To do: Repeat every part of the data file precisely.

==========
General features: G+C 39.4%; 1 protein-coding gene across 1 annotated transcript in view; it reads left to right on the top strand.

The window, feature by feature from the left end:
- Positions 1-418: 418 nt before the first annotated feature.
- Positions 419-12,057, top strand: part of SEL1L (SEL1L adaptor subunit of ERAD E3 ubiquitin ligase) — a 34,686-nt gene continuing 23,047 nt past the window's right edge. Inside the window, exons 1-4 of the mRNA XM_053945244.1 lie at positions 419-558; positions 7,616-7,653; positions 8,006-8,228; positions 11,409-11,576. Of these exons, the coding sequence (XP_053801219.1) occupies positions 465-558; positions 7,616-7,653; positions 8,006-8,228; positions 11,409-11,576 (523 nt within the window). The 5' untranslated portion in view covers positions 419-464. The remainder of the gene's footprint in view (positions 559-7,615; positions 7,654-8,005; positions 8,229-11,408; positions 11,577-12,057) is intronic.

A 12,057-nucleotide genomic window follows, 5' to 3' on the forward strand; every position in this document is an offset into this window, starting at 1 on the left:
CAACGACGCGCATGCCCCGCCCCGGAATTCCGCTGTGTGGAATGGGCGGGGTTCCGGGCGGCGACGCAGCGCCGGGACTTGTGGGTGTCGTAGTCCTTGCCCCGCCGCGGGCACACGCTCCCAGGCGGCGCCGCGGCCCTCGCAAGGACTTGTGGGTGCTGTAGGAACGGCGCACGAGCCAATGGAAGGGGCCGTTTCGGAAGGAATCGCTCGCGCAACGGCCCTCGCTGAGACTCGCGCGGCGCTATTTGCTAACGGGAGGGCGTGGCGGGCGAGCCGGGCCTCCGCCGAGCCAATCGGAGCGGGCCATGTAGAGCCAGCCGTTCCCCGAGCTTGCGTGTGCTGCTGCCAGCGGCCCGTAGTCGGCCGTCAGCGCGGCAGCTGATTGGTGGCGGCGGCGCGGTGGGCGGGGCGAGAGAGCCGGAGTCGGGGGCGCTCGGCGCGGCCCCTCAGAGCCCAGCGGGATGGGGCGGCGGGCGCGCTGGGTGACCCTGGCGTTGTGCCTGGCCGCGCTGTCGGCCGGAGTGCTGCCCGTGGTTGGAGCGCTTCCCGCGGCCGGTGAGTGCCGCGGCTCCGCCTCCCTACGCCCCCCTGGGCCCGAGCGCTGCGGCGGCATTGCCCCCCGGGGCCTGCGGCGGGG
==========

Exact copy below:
General features: G+C 39.4%; 1 protein-coding gene across 1 annotated transcript in view; it reads left to right on the top strand.

The window, feature by feature from the left end:
- Positions 1-418: 418 nt before the first annotated feature.
- Positions 419-12,057, top strand: part of SEL1L (SEL1L adaptor subunit of ERAD E3 ubiquitin ligase) — a 34,686-nt gene continuing 23,047 nt past the window's right edge. Inside the window, exons 1-4 of the mRNA XM_053945244.1 lie at positions 419-558; positions 7,616-7,653; positions 8,006-8,228; positions 11,409-11,576. Of these exons, the coding sequence (XP_053801219.1) occupies positions 465-558; positions 7,616-7,653; positions 8,006-8,228; positions 11,409-11,576 (523 nt within the window). The 5' untranslated portion in view covers positions 419-464. The remainder of the gene's footprint in view (positions 559-7,615; positions 7,654-8,005; positions 8,229-11,408; positions 11,577-12,057) is intronic.

A 12,057-nucleotide genomic window follows, 5' to 3' on the forward strand; every position in this document is an offset into this window, starting at 1 on the left:
CAACGACGCGCATGCCCCGCCCCGGAATTCCGCTGTGTGGAATGGGCGGGGTTCCGGGCGGCGACGCAGCGCCGGGACTTGTGGGTGTCGTAGTCCTTGCCCCGCCGCGGGCACACGCTCCCAGGCGGCGCCGCGGCCCTCGCAAGGACTTGTGGGTGCTGTAGGAACGGCGCACGAGCCAATGGAAGGGGCCGTTTCGGAAGGAATCGCTCGCGCAACGGCCCTCGCTGAGACTCGCGCGGCGCTATTTGCTAACGGGAGGGCGTGGCGGGCGAGCCGGGCCTCCGCCGAGCCAATCGGAGCGGGCCATGTAGAGCCAGCCGTTCCCCGAGCTTGCGTGTGCTGCTGCCAGCGGCCCGTAGTCGGCCGTCAGCGCGGCAGCTGATTGGTGGCGGCGGCGCGGTGGGCGGGGCGAGAGAGCCGGAGTCGGGGGCGCTCGGCGCGGCCCCTCAGAGCCCAGCGGGATGGGGCGGCGGGCGCGCTGGGTGACCCTGGCGTTGTGCCTGGCCGCGCTGTCGGCCGGAGTGCTGCCCGTGGTTGGAGCGCTTCCCGCGGCCGGTGAGTGCCGCGGCTCCGCCTCCCTACGCCCCCCTGGGCCCGAGCGCTGCGGCGGCATTGCCCCCCGGGGCCTGCGGCGGGG